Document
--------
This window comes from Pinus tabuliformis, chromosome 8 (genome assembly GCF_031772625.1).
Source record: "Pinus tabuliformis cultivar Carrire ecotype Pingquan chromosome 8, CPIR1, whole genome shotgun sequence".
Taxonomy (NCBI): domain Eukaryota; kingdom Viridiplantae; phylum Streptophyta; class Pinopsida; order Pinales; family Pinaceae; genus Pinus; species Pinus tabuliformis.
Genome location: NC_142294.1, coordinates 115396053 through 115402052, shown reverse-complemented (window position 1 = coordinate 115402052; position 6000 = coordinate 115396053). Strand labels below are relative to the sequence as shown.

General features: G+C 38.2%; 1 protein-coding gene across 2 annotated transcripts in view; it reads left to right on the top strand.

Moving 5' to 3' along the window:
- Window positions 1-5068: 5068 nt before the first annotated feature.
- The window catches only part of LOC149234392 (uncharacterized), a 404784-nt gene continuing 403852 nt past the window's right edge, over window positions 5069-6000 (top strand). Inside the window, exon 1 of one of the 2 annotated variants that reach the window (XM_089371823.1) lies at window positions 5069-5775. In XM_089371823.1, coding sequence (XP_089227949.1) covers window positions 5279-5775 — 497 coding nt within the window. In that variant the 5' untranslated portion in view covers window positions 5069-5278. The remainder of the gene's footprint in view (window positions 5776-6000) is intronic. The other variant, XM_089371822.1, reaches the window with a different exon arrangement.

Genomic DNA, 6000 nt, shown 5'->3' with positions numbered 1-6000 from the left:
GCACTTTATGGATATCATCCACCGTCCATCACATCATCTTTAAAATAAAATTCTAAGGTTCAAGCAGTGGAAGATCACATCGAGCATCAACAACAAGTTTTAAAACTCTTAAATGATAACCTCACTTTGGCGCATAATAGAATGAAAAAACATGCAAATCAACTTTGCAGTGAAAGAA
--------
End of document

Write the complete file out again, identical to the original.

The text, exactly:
This window comes from Pinus tabuliformis, chromosome 8 (genome assembly GCF_031772625.1).
Source record: "Pinus tabuliformis cultivar Carrire ecotype Pingquan chromosome 8, CPIR1, whole genome shotgun sequence".
Taxonomy (NCBI): domain Eukaryota; kingdom Viridiplantae; phylum Streptophyta; class Pinopsida; order Pinales; family Pinaceae; genus Pinus; species Pinus tabuliformis.
Genome location: NC_142294.1, coordinates 115396053 through 115402052, shown reverse-complemented (window position 1 = coordinate 115402052; position 6000 = coordinate 115396053). Strand labels below are relative to the sequence as shown.

General features: G+C 38.2%; 1 protein-coding gene across 2 annotated transcripts in view; it reads left to right on the top strand.

Moving 5' to 3' along the window:
- Window positions 1-5068: 5068 nt before the first annotated feature.
- The window catches only part of LOC149234392 (uncharacterized), a 404784-nt gene continuing 403852 nt past the window's right edge, over window positions 5069-6000 (top strand). Inside the window, exon 1 of one of the 2 annotated variants that reach the window (XM_089371823.1) lies at window positions 5069-5775. In XM_089371823.1, coding sequence (XP_089227949.1) covers window positions 5279-5775 — 497 coding nt within the window. In that variant the 5' untranslated portion in view covers window positions 5069-5278. The remainder of the gene's footprint in view (window positions 5776-6000) is intronic. The other variant, XM_089371822.1, reaches the window with a different exon arrangement.

Genomic DNA, 6000 nt, shown 5'->3' with positions numbered 1-6000 from the left:
GCACTTTATGGATATCATCCACCGTCCATCACATCATCTTTAAAATAAAATTCTAAGGTTCAAGCAGTGGAAGATCACATCGAGCATCAACAACAAGTTTTAAAACTCTTAAATGATAACCTCACTTTGGCGCATAATAGAATGAAAAAACATGCAAATCAACTTTGCAGTGAAAGAA